Cold feet are the bane of any cyclist who rides when the mercury drops below freezing. Sitting in a saddle and spinning pedals does not promote circulation in the lower extremities, and cyclists are more prone to cold toes than skiers, runners, snowshoers … really, all other winter sports enthusiasts. As such, the niche but growing market of cold-climate cyclists who don’t want to hang up their bikes for the winter has spurred a few specific products, such as Lake winter cycling boots — a clipless-ready, heavy-duty shoe made with waterproof leather, Thinsulate insulation and Thermasol insole; and RBH Designs vapor barrier socks — another water-tight layer that prevents vapor (and thus body heat) from escaping.
Using heavily insulated, vapor barrier layers should be enough to trap heat and keep toes warm. Simply armoring the feet often isn’t enough, however, because body parts do not operate in their own closed system. Even slight drops in a person’s core temperature will cause the body to concentrate circulation around vital organs, robbing heat from the unessentials such as fingers and toes. The balance of keeping one’s core temperature sufficiently warm without sweating profusely and causing vapor to freeze around clothing is a difficult one to strike, made even more difficult by the fact that each individual has unique needs and there’s no single universal solution.
But back to feet — assuming one does have the perfect system to vent sweat and keep out cold wind, what is the best way to keep those inactive toes toasty warm on cold metal pedals? I’m not a clipless pedal rider and have never tried Lake boots, but I do use something similar — an “All Degree” mountaineering boot made by Raichle. These boots are made of thick leather with a built-in waterproof overboot, and Thinsulate insulation rated to 60 below zero. I’ve been using these with what I consider reasonable success since 2007, but they’re nearly seven years old now, the Thinsulate insulation looks worn, and I’m in the market for a new foot system. The question is, what system should I use?
The main problem with hard boots is their hardness. Feet are held inside such boots like a cast, and they don’t flex or move as well, which can reduce circulation. As long as the body’s core stays warm, this often isn’t a problem, but bursts of wind or sudden drops in temperature can cause the body to suck heat away from the toes like a straw. Once this happens, it’s much more difficult to return heat to the extremities. The quickest way to do so is to jump off the bike and run for several minutes, but in hard boots this motion doesn’t translate to rapid movement in the foot muscles themselves. Feel remain encased in their own cold shells, and even running can feel frustratingly ineffective at warming feet in extreme cold.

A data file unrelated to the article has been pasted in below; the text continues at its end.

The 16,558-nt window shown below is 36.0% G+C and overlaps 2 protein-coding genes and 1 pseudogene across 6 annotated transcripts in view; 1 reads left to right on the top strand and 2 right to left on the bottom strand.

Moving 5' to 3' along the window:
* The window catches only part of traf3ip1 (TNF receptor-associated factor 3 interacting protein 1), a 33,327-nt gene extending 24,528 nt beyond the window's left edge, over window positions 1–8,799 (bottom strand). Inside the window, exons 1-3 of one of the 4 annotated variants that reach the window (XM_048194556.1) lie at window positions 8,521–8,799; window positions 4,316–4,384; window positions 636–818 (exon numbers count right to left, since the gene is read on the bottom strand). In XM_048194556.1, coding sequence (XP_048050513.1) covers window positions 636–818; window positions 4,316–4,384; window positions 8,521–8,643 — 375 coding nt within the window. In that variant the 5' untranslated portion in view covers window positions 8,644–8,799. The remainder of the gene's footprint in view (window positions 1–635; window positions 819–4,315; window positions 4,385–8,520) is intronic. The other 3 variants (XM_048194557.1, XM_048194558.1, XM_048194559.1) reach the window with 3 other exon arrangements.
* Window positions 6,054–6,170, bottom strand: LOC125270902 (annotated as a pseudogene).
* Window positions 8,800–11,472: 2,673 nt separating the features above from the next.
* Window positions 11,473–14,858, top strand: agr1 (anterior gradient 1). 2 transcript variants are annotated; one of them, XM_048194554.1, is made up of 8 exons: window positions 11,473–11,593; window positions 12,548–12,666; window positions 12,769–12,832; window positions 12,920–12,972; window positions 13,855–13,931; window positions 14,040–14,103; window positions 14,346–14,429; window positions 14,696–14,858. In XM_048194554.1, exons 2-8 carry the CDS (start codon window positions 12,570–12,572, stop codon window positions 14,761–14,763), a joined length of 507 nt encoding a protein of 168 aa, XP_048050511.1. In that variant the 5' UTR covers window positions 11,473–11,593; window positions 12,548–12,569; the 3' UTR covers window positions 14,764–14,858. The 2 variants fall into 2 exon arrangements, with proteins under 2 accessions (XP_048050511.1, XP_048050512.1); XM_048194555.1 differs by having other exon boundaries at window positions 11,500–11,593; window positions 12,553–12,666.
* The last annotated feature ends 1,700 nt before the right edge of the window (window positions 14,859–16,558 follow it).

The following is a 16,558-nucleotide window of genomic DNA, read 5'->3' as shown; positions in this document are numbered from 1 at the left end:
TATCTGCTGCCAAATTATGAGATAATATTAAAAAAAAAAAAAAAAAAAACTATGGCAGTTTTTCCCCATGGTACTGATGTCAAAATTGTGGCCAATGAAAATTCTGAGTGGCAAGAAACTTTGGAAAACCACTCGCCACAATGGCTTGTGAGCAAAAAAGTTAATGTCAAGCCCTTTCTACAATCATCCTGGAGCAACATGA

Still, I’d maintained that hard, waterproof boots are the way to go, until last March, when I took a trip to Nome, Alaska. My plan was to greet my boyfriend at the finish of his 1,000-mile expedition on foot in the Iditarod Trail Invitational, and I only brought minimal winter gear, thinking I wouldn’t spend much time outdoors. However, as it turned out I arrived two days early, and the friend who I stayed with allowed me to borrow his fat bike so I could embark on rides on the Iditarod Trail. At the time, Nome was experiencing an early-spring cold snap, with morning temperatures around 25 below zero F, and a stiff north wind that drove the windchill down another 20 degrees or so. It was frigid, at times close to the coldest temperatures I’ve experienced for longer blocks of time. Still, I had never before visited Alaska’s west coast, and was aching to do some exploring. I would enthusiastically head out for six-hour bike rides, but the only thing I had to wear on my feet was a pair of Montrail Mountain Masochist trail-running shoeswith Drymax liner socks and an older pair of RBH Designs vapor barrier socks — not exactly the ideal footwear for extreme cold.
My system was so not windproof that I could feel the frigid breeze tearing through the vents in the shoes’ uppers, despite a waterproof Gortex coating. I was certain my feet would freeze within minutes and I’d be forced to turn around. To attain more comfort for what would likely be a short ride, I wiggled my toes and flexed my feet as I turned the pedals. The soft shoe allowed me to work a wider range of motion into the small pedal-top space I had to work with, and soon I my toes felt satisfactorily warm again. With these occasional “foot exercises,” I was able to keep my feet comfortable for the duration of the half-day ride over 35 miles of packed snow on the Iditarod Trail, in temperatures that were consistently well below zero with windchills around minus 20 — wearing trail-running shoes.
I’m not suggesting that dancing around on platform pedals is an ideal solution to the cold foot problem. But it has got me thinking about adjusting my foot system to something more flexible to allow for more foot movement. Perhaps a winter hiking boot with a tighter, windproof and waterproof overshoe? Loose, flopping overshoes are also less than ideal for the inevitable bike pushing and hiking that often comes with any longer winter ride on snowy trails. But a flexible shoe or soft boot with an integrated overboot would be ideal. Does such a thing exist? I’m still looking into it.
Are you a winter cyclist? What is your solution for riding in cold temperatures?